All hail paper, the book reading technology resurgent. Eight years after the first Amazon Kindle and five years since the first Apple iPad, lowly pressed wood pulp is on the rebound.
The consequence looks more like co-existence than conquest. For now.
The latest numbers for 2014 book sales tell a surprising tale. Nielsen BookScan, which tracks what readers are buying, found the number of paper books sold went up 2.4% last year, including at Amazon and all types of bookstores.
As Publishers Weekly puts it, “the 2014 figures are further evidence that print books are selling better than they have since sales of eBooks exploded in 2010.” The paper tome apparently hit rock bottom in 2012, but has since rallied in categories from children’s books to adult non-fiction, and formats from trade paperback to hardcover.
Students, too, are rediscovering paper. Several studies – including one by tech-centric Hewlett-Packard – find a strong preference for printed textbooks, notably among those in college who have tried both types. In the HP survey, 57% preferred print; only 21% preferred an eTextbook.
At the same time, eBooks have hit a plateau of sorts. Growth in revenues, according to the Association of American Publishers, was a mere 3.8% in 2013 compared to “unprecedented” growth in 2012. The first three quarters of 2014 showed another nice, modest uptick of 5.6%.
Depending on whose stats you believe, eBooks that people actually pay for have settled in to represent slightly more than a quarter (27%) of all U.S. book sales, and perhaps up to a third (self-published author direct sales are harder to measure, and freebies are, well, not paid).
Why the pushback against pixels? It may be a combination of how we’re wired, and where eBooks and their devices still fail to connect with readers.
Multiple studies find that we pitiful humans seem to read differently when given the same text on a screen instead of on a page – and are distracted more easily – so less of what we read sticks. Researchers at James Madison University, for one, suspect that readers skim eBook pages quickly and repeatedly, while eye-tracking software shows paper books are read line-for-line. The result is that grokking the content of eBooks “takes longer and requires more effort to reach the same level of understanding.”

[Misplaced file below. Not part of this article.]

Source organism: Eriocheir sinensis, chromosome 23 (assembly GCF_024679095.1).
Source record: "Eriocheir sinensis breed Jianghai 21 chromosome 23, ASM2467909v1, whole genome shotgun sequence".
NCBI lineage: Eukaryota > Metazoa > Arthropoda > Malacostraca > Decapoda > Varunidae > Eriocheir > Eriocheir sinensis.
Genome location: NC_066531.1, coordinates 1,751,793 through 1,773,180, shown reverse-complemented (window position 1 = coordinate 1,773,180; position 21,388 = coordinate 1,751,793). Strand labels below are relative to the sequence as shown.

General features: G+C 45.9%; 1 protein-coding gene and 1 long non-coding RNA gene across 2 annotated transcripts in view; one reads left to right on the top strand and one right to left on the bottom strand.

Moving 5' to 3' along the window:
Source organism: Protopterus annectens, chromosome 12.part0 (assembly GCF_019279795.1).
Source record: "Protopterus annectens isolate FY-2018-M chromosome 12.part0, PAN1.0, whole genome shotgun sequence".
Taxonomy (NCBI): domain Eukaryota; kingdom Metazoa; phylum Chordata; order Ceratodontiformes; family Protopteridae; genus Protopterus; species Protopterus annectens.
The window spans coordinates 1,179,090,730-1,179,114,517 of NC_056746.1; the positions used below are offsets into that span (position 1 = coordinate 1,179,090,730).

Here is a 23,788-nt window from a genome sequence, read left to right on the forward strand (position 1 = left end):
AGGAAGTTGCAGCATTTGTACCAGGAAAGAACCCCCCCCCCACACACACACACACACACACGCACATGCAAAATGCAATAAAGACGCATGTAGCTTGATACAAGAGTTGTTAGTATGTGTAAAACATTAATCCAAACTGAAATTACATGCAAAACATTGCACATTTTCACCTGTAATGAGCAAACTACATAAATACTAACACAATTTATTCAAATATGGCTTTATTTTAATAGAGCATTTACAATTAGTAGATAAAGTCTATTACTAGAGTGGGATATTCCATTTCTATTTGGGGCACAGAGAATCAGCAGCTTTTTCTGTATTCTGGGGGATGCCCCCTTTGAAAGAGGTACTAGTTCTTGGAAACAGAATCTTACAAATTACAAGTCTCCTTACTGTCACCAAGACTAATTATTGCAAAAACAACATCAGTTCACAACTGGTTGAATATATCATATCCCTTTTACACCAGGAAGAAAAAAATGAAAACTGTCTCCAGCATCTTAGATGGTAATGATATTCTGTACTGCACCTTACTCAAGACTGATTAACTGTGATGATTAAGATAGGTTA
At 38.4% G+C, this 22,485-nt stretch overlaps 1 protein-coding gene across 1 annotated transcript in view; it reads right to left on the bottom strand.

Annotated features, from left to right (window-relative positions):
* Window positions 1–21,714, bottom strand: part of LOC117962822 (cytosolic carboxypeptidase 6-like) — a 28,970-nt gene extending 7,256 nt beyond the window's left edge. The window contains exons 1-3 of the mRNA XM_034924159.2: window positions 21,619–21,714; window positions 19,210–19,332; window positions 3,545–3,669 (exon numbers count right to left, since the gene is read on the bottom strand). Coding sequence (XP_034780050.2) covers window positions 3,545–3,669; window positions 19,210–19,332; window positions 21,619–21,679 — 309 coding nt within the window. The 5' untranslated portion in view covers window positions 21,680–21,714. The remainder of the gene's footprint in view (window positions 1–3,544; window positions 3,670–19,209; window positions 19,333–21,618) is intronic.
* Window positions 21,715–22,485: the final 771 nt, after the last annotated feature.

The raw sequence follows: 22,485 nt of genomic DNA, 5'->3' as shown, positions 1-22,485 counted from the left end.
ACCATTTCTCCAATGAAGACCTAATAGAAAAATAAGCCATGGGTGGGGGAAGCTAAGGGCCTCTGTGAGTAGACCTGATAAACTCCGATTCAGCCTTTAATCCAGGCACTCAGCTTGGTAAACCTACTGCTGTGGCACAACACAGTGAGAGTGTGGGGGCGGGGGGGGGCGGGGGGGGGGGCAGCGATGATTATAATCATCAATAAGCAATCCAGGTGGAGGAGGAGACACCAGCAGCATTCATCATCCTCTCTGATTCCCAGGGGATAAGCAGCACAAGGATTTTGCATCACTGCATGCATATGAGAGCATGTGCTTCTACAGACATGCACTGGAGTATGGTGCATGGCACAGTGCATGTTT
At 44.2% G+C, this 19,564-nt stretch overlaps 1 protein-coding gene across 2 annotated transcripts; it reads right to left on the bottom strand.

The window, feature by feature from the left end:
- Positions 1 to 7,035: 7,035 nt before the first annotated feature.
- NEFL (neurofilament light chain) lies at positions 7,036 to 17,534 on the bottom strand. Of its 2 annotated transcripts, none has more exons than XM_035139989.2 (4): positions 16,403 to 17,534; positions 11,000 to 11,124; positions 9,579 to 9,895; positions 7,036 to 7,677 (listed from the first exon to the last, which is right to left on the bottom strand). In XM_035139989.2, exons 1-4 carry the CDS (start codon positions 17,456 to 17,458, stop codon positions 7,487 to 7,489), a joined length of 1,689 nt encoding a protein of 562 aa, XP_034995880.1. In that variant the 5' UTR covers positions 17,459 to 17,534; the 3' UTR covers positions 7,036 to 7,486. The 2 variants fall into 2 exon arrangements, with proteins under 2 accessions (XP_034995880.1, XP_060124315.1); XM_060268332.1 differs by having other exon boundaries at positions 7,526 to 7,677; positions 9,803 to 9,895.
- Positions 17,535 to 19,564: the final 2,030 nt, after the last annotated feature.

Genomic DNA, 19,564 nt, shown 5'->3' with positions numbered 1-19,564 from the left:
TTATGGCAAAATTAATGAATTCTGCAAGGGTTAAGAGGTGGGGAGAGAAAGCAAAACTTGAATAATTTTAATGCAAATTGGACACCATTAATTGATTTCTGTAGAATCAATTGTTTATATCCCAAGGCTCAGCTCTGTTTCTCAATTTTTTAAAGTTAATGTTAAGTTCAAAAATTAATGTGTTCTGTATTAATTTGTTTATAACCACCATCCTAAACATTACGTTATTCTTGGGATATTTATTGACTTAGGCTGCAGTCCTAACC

Then add distractions. Lots of eBooks aimed at kids are chock full of animations, games and other digital delights. The Joan Ganz Cooney Center at Sesame Workshop found young kids recall a lot less of the eBook narrative than kids who read print versions of the same story. Another study found young readers frequently skip eBook text, period, and move to the “fun” stuff.
For those of us who are older, there is the Facebook Factor. I know I’m not the only one who discovered that the downside of moving from a dedicated Kindle eReader to a Kindle Fire tablet is I now can be constantly tempted, and pulled away from losing myself in the book, by notifications of incoming email, status updates, direct messages and Words With Friends moves.
If I were to ask how you’d remember a page or a passage in a paper book, you’d look at me as though I were an idiot. You’d grab a pen or highlighter – two familiar tools that are used for more than reading – and mark the words or scribble in the margins. Or just dog-ear the page, a simple, quick physical motion.
For eBooks, you actually have to figure out under which menu the right tool is, how to use it, what its limits are (can I export? save across devices?) and then finally apply it. And, unlike a real thumb or ink pen, how that tool works can vary by platform.
Take the faux sticky note. One study from Ryerson University noted that readers felt they had to “remember to purposely search for the electronic sticky note, in contrast to the easily observable paper sticky note.”
Yes, eBook tools are better than they used to be. But my pen remains mightier than your silicon.
I’m not going to soft-pedal this: Some people still like the feel of a book, the heft of a book, even the smell of a book. It has a UI and UX with centuries of refinement. For some types of reading, the physical act of opening a thick cover and listening to the whispered crackle of spine and pages is part of the enjoyment.
There is also brilliant, large cover art and the ever-present reminder that you own a book, not because it shows up in a text list or thumbnail art when you log in to your Kindle inventory, but because it’s in your face, on a shelf, where you and others nearby can bask in it.
Oh. About ownership. Recall Amazon’s ability to modify or remove an eBook without a buyer’s permission? The Ryerson study concluded that readers perceived digital content as less permanent. Physical books were under their, not “publishers or IT developers,” control.
Plus, the whole how-backlit-screens-can-interfere-with-sleep thing.
This isn’t to say all is rosy for paper books. The biggest damage in 2014 was the continued slide in mass market paperback sales, down 10.3% during a time period when every other format was going up.
Those palm-sized softcover books are traditionally the domain of adult genre fiction, like romance, fantasy and mystery. Narratives, read front-to-back (and I doubt there’s ever need for a comprehension test afterward). Self-published eBook authors have latched onto genre categories bigtime, too, likely diverting what would have been physical book sales. For that kind of fiction, the years-long paper massacre hasn’t ended.
But as Mark Twain might opine, reports of paper books’ death have been greatly exaggerated. The near-term future won’t be paper-or, but paper-and, pixel. Until the two are indistinguishable in terms of features, factors and feel.